• PRODAppliance: The name of the Production appliance
  • ImageNameRegEx: RegEx filter to match a predefined naming convention for the image names like e.g. R_W10_DSK_IMG_R001
  • Logpath: Provide the UNC path where to place the log file
# Variables
$Skiplast = "3"
$DTAApliance = "DTAAppliancehere"
$PRODAppliance = "PRODAppliancehere"
$ImageNameRegEx = "[SR]_[W]\d{2}_[A-Z]{3,5}_(IMG)_[R]\d{3}"
$Logpath = "loguncpathhere"

workflow

  1. Validate provided credentials and connect to the appliance for the given environment
  2. Retrieve all images available on the appliance
  3. build array $my_match_list with all unique imagenames by excluding the revision from the name
  4. Build array $my_strings_list matching $imageNameRegEx
  5. Build array $selection which include the revisions for every item in $my_match_list excluding the last number represented by $Skiplast
  6. Remove each item in $selection
  7. disconnect from the appliance

[2/2] CAL_PowerShell_SDK_Cleanup_Obsolete_Revisions

Github: Find the script here.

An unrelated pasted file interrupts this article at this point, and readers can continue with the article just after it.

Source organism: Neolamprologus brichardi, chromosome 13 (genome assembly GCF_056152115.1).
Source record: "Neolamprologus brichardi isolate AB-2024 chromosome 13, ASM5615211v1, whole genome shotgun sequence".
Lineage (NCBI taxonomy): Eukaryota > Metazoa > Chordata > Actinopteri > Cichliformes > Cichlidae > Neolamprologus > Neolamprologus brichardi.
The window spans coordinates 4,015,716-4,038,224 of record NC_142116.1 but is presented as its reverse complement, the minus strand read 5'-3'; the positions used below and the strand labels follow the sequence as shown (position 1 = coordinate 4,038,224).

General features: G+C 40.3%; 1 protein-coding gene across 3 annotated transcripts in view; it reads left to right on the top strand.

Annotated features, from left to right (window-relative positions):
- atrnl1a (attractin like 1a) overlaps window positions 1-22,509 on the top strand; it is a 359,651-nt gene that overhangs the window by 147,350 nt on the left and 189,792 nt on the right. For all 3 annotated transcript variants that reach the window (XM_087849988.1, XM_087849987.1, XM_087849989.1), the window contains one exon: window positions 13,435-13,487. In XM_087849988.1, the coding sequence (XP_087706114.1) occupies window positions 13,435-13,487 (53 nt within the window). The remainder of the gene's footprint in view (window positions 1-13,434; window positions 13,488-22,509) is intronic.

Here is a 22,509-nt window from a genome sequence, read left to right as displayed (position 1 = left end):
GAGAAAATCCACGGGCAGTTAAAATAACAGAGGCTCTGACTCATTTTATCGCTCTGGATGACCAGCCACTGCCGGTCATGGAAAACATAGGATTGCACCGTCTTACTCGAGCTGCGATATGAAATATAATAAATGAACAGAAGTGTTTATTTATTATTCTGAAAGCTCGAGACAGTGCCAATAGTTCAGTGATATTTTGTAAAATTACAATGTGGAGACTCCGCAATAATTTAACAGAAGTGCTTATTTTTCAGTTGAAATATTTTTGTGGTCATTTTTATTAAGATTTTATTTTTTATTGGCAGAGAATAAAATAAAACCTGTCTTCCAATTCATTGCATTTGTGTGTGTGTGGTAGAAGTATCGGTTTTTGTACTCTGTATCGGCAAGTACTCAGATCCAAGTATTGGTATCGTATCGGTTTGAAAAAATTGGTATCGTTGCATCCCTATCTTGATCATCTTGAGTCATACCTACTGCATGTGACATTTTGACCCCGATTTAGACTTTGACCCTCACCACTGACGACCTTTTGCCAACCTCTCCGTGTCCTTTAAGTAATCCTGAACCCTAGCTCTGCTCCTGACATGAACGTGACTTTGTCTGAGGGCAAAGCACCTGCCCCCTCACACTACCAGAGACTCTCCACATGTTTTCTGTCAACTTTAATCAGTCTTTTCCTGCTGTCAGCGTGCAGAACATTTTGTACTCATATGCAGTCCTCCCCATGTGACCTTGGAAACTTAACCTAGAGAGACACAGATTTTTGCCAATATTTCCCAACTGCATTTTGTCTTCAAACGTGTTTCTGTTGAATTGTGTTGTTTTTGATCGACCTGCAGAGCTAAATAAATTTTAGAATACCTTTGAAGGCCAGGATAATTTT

User confirmation before deletion is enabled by default.

Purpose: Cleanup the three (by default) last layer revisions based on type (OS, App and Platform) name and ‘revision number’ which are currently not being assigned.

Example: CAL_PowerShell_SDK_Cleanup_Obsolete_Revisions.ps1 [-LayerType {OSLayer|AppLayer|PlatformLayer}] [-Environment {DTA|PROD}] [-Credential <pscredential>]

Cleanup Revisions example in action

Parameters:

  • LayerType: You need to specify the LayerType (OSLayer, AppLayer or PlatformLayer) to process. If you want to process all types you currently need to rerun the script with the LayerType of choice.
  • Environment: The parameter section for the script let you choose between two appliances. In my scenario I have a Development/Test/Acceptance (DTA) and a Prod appliance (PROD) to choose from. configurable in the script trough variables.